Teachers and Principals are concerned the amount of change occurring in the education sector is both exhausting for teachers and impacting industry focus on the national curriculum refresh.
The Government is currently refreshing curriculum content from Years 1 through 13 over a five-year period. Beginning with histories in the social sciences this year, before moving to content for mathematics, English and science learning areas in 2022.
Melanie Webber is the President of the New Zealand Post Primary Teachers' Association and told 1News she’s worried the curriculum refresh is happening at the same time NCEA is being reviewed and changes are being made.
“They [Government] are working to a timeline that was created before Covid-19, and it needs to be adjusted and updated to reflect present day issues,” Webber told 1News.
Webber also expressed concern for the Government’s decision to make assessment change before curriculum changes are made. Something those in the sector would advise against doing.
Principal of Aotea College Kate Gainsford echoed the above and says it shouldn’t be assessment driving curriculum but curriculum driving assessment.
“If the Ministry want to continue down the same pre-covid timeline, then a whole lot more support is going to be needed,” Gainsford told 1News.
She says teachers and principals have their heads in a different space at the moment and are more focused on delivering learning remotely and supporting their students.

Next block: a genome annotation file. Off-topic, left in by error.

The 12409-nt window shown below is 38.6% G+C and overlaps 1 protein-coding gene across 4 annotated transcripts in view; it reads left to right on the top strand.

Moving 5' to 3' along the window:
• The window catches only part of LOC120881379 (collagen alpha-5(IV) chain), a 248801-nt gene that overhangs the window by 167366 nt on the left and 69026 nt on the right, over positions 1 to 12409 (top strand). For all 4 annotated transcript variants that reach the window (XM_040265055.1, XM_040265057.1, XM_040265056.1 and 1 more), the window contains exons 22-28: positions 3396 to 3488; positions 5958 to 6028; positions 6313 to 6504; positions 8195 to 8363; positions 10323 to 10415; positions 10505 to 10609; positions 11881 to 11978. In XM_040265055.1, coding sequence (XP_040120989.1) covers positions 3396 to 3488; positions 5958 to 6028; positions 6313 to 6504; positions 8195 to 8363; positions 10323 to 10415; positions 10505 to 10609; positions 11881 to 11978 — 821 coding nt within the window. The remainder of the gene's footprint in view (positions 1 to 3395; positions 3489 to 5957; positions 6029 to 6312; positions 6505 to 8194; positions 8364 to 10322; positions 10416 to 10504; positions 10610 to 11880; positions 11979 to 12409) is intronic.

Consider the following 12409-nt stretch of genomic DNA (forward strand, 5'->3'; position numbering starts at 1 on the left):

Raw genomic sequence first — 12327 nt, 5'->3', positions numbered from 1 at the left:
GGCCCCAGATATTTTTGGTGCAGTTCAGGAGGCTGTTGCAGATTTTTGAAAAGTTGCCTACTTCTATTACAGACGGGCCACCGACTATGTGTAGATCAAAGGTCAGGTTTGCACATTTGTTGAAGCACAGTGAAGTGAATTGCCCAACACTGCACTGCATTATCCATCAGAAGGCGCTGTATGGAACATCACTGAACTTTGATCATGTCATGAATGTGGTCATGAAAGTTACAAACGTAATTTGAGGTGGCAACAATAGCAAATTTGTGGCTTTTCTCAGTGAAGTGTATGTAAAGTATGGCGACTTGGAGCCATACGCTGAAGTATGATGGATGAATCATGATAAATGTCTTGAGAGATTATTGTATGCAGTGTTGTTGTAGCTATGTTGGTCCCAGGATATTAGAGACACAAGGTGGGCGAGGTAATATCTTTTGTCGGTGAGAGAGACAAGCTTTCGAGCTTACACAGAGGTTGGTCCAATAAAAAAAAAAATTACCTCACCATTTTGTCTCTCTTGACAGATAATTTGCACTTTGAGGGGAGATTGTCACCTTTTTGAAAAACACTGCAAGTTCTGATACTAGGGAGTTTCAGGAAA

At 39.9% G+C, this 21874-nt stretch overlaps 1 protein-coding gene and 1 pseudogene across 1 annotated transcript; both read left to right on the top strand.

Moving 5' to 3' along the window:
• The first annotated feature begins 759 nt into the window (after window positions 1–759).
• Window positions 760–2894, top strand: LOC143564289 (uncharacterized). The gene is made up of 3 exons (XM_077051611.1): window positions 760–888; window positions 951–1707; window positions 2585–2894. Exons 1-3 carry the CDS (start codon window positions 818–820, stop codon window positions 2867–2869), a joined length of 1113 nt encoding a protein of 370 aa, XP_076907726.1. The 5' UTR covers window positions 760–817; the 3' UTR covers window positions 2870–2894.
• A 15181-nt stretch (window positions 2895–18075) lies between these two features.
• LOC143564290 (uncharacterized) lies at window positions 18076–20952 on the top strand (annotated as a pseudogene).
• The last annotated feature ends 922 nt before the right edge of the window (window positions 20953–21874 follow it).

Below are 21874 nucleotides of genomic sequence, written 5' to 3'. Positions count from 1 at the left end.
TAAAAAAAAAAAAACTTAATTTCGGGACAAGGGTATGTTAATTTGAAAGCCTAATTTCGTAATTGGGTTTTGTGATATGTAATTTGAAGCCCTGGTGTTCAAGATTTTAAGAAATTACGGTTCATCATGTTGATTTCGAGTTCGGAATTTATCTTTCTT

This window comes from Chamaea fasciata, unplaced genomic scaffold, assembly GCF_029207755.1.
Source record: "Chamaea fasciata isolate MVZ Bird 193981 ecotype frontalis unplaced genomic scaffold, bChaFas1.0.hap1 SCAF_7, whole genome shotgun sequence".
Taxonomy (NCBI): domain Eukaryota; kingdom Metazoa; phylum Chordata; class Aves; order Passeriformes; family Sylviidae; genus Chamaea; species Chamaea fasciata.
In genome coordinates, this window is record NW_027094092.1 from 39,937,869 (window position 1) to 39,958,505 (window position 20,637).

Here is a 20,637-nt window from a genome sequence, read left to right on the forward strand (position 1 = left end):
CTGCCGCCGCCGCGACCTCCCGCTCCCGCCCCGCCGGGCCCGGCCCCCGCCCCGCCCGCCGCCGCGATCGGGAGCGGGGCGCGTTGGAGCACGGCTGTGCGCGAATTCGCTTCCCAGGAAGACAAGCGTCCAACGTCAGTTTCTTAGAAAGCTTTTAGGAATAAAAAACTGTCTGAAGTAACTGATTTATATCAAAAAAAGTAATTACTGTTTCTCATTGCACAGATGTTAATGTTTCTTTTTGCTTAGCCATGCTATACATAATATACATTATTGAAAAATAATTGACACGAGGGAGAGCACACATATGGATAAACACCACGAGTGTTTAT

“There is a high level of professional engagement in NZ and it would be a shame to not utilize that,” says Gainsford.
In a statement to 1News Ellen MacGregor-Reid, who is the Deputy Secretary for Early Learning and Student Achievement at the Ministry of Education, says there is no need for a delay.
“The curriculum refresh is aligned with the changes to NCEA. We are working collaboratively with the secondary sector and communities on both pieces of work,” she says.
But the President of the NZ Principals Federation, Perry Rush, says there is not enough discussion being had and is concerned for whether the changes to content will mean anything.
“Is this genuinely a refresh or is it more of a redesign of current practises,” he told 1News.
Principal of Papatoetoe High School, Vaughan Couillault, also agreed discussion isn’t being had.
“Secondary Schools are yet to have a decent conversation about the curriculum refresh.”
Rush and others in the sector told 1News you cannot not support the refresh but it’s important the Government work on better timelines and schedules.